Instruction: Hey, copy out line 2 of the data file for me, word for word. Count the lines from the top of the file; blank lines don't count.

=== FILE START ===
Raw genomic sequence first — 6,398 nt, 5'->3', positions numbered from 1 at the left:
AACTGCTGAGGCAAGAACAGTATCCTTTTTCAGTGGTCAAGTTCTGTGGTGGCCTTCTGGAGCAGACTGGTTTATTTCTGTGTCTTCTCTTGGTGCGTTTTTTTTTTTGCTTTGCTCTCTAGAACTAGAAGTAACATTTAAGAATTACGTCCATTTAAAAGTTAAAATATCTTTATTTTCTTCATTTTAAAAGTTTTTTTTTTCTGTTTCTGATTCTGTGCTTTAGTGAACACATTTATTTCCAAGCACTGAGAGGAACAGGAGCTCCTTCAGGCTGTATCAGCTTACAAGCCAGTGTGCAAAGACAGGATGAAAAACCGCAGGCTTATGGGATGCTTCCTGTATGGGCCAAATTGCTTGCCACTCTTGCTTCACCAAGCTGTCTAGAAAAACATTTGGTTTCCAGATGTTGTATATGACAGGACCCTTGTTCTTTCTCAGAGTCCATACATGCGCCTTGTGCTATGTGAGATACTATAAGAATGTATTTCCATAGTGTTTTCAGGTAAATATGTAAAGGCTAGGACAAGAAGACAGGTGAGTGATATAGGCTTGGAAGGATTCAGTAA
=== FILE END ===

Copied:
AACTGCTGAGGCAAGAACAGTATCCTTTTTCAGTGGTCAAGTTCTGTGGTGGCCTTCTGGAGCAGACTGGTTTATTTCTGTGTCTTCTCTTGGTGCGTTTTTTTTTTTGCTTTGCTCTCTAGAACTAGAAGTAACATTTAAGAATTACGTCCATTTAAAAGTTAAAATATCTTTATTTTCTTCATTTTAAAAGTTTTTTTTTTCTGTTTCTGATTCTGTGCTTTAGTGAACACATTTATTTCCAAGCACTGAGAGGAACAGGAGCTCCTTCAGGCTGTATCAGCTTACAAGCCAGTGTGCAAAGACAGGATGAAAAACCGCAGGCTTATGGGATGCTTCCTGTATGGGCCAAATTGCTTGCCACTCTTGCTTCACCAAGCTGTCTAGAAAAACATTTGGTTTCCAGATGTTGTATATGACAGGACCCTTGTTCTTTCTCAGAGTCCATACATGCGCCTTGTGCTATGTGAGATACTATAAGAATGTATTTCCATAGTGTTTTCAGGTAAATATGTAAAGGCTAGGACAAGAAGACAGGTGAGTGATATAGGCTTGGAAGGATTCAGTAA